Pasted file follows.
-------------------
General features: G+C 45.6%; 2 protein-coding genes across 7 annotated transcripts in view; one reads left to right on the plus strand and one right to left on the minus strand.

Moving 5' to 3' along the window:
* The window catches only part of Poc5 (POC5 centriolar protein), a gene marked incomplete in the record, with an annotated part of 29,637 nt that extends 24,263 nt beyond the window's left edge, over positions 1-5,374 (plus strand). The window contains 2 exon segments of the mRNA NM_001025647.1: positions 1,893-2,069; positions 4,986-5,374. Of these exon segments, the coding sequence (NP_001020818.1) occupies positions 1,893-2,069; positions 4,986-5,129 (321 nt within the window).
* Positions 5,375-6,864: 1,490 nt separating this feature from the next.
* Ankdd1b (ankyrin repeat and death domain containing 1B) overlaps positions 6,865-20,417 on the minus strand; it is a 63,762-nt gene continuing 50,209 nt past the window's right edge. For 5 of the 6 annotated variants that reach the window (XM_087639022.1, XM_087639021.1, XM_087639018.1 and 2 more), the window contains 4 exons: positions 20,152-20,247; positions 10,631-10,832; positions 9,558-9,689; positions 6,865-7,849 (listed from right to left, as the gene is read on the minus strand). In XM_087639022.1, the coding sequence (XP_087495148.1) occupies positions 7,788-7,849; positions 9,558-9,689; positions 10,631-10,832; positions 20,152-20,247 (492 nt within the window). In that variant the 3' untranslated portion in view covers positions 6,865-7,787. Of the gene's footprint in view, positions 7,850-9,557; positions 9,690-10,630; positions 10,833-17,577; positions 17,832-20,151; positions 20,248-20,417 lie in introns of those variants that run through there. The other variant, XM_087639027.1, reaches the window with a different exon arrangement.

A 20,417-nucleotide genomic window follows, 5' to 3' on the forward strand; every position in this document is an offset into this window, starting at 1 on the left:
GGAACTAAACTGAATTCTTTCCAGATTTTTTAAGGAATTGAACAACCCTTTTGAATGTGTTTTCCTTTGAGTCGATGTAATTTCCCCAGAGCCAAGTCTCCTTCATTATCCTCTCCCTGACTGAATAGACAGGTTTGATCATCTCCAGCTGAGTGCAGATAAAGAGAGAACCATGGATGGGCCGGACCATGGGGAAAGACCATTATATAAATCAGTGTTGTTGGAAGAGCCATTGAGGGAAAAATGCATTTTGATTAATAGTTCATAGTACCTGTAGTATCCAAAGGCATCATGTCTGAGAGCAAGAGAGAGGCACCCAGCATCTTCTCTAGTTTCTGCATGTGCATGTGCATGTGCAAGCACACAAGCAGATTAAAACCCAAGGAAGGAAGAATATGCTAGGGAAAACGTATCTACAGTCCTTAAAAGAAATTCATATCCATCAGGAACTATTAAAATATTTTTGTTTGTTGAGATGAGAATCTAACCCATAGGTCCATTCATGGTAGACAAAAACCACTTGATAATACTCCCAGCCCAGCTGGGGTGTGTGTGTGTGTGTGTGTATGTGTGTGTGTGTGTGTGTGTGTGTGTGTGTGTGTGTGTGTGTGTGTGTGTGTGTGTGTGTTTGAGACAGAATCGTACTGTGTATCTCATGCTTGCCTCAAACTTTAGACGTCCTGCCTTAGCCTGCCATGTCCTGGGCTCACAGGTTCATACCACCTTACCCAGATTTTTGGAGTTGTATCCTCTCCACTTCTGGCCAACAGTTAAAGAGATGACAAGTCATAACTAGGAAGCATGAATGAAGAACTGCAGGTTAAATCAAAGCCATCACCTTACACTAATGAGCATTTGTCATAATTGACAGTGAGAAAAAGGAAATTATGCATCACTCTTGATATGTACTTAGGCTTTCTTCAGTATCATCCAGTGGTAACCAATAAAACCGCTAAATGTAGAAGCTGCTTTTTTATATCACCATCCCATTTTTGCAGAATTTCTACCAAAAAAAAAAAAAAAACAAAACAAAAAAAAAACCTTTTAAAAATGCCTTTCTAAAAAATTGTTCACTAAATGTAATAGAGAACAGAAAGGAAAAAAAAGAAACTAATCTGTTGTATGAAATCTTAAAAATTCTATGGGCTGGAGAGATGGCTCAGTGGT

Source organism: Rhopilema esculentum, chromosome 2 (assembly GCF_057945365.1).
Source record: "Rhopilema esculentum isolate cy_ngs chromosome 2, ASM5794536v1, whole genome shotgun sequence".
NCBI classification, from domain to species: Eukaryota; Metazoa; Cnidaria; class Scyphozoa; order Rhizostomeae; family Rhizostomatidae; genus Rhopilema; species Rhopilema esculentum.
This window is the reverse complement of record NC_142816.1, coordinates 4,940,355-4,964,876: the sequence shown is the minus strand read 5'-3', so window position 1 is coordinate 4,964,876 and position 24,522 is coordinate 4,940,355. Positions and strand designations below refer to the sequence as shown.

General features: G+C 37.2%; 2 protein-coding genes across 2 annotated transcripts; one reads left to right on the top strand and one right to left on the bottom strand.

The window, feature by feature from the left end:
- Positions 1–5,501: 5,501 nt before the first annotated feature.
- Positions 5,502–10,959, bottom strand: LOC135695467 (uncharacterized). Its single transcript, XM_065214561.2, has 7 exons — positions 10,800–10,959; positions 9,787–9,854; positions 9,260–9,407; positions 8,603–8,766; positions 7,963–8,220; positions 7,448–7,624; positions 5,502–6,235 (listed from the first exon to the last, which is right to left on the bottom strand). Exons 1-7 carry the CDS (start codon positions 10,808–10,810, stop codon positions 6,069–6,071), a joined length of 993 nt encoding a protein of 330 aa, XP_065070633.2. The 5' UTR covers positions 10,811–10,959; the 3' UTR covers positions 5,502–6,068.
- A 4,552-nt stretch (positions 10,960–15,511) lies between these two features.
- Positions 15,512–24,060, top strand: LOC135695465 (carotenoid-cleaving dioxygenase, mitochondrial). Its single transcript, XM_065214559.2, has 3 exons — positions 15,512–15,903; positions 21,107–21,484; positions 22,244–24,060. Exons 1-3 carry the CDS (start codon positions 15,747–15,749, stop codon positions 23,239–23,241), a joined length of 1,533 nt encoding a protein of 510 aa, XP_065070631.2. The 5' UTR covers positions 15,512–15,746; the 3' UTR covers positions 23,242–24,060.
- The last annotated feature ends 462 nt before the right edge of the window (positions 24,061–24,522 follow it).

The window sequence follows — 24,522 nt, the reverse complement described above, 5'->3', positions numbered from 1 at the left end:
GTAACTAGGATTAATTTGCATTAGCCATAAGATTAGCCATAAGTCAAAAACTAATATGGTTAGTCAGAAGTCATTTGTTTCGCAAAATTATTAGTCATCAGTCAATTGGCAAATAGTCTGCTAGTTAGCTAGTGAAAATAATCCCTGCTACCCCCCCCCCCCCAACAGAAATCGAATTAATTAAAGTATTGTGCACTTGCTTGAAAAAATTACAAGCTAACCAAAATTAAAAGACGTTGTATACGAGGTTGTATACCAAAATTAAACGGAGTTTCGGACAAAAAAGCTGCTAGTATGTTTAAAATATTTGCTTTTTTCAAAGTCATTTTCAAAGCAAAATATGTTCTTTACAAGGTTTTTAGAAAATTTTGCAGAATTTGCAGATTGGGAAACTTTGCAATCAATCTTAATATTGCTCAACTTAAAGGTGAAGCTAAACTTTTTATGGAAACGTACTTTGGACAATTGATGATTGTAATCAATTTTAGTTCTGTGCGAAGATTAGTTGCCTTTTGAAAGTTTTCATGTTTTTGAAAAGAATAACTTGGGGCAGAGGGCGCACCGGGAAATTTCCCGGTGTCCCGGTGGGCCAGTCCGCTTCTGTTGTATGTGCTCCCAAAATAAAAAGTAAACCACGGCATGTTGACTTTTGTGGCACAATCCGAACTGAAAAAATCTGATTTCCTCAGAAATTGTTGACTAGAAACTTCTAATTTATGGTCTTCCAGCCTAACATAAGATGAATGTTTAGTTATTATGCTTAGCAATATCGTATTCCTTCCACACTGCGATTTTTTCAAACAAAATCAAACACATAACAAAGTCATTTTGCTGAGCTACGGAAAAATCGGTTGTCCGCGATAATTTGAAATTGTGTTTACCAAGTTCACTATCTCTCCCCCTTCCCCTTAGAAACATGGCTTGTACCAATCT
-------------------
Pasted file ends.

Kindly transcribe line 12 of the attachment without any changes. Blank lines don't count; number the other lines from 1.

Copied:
General features: G+C 37.2%; 2 protein-coding genes across 2 annotated transcripts; one reads left to right on the top strand and one right to left on the bottom strand.